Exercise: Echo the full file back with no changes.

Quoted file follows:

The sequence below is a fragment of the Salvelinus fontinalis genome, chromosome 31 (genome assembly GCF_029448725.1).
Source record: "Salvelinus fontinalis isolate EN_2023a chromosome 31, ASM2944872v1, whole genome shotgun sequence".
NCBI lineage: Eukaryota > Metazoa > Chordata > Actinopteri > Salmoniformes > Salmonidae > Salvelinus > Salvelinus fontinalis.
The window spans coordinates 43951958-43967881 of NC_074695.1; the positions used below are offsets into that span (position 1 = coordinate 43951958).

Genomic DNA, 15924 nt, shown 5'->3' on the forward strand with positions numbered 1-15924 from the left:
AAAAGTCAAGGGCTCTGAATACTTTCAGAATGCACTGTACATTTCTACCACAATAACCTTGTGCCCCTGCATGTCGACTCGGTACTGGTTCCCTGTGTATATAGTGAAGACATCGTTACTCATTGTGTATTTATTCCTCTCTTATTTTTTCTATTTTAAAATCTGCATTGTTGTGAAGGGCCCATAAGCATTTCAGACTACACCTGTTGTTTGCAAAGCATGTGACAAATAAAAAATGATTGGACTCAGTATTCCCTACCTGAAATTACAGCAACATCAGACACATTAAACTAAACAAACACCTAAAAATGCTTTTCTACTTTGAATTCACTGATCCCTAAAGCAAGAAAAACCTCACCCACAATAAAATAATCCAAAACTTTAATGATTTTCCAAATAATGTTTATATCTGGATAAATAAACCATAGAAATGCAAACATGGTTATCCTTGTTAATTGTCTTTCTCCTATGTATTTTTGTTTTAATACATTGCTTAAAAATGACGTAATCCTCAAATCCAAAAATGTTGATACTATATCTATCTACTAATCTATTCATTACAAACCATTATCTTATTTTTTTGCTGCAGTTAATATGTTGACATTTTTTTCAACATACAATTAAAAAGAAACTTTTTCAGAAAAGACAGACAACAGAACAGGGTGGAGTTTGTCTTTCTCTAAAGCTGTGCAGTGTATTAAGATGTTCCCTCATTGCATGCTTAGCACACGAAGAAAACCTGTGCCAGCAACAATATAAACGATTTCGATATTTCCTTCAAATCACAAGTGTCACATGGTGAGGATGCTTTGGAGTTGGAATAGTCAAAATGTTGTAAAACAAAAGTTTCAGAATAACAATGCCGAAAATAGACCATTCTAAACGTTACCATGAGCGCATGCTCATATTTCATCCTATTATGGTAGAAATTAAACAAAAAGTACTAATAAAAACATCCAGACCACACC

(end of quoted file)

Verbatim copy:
The sequence below is a fragment of the Salvelinus fontinalis genome, chromosome 31 (genome assembly GCF_029448725.1).
Source record: "Salvelinus fontinalis isolate EN_2023a chromosome 31, ASM2944872v1, whole genome shotgun sequence".
NCBI lineage: Eukaryota > Metazoa > Chordata > Actinopteri > Salmoniformes > Salmonidae > Salvelinus > Salvelinus fontinalis.
The window spans coordinates 43951958-43967881 of NC_074695.1; the positions used below are offsets into that span (position 1 = coordinate 43951958).

Genomic DNA, 15924 nt, shown 5'->3' on the forward strand with positions numbered 1-15924 from the left:
AAAAGTCAAGGGCTCTGAATACTTTCAGAATGCACTGTACATTTCTACCACAATAACCTTGTGCCCCTGCATGTCGACTCGGTACTGGTTCCCTGTGTATATAGTGAAGACATCGTTACTCATTGTGTATTTATTCCTCTCTTATTTTTTCTATTTTAAAATCTGCATTGTTGTGAAGGGCCCATAAGCATTTCAGACTACACCTGTTGTTTGCAAAGCATGTGACAAATAAAAAATGATTGGACTCAGTATTCCCTACCTGAAATTACAGCAACATCAGACACATTAAACTAAACAAACACCTAAAAATGCTTTTCTACTTTGAATTCACTGATCCCTAAAGCAAGAAAAACCTCACCCACAATAAAATAATCCAAAACTTTAATGATTTTCCAAATAATGTTTATATCTGGATAAATAAACCATAGAAATGCAAACATGGTTATCCTTGTTAATTGTCTTTCTCCTATGTATTTTTGTTTTAATACATTGCTTAAAAATGACGTAATCCTCAAATCCAAAAATGTTGATACTATATCTATCTACTAATCTATTCATTACAAACCATTATCTTATTTTTTTGCTGCAGTTAATATGTTGACATTTTTTTCAACATACAATTAAAAAGAAACTTTTTCAGAAAAGACAGACAACAGAACAGGGTGGAGTTTGTCTTTCTCTAAAGCTGTGCAGTGTATTAAGATGTTCCCTCATTGCATGCTTAGCACACGAAGAAAACCTGTGCCAGCAACAATATAAACGATTTCGATATTTCCTTCAAATCACAAGTGTCACATGGTGAGGATGCTTTGGAGTTGGAATAGTCAAAATGTTGTAAAACAAAAGTTTCAGAATAACAATGCCGAAAATAGACCATTCTAAACGTTACCATGAGCGCATGCTCATATTTCATCCTATTATGGTAGAAATTAAACAAAAAGTACTAATAAAAACATCCAGACCACACC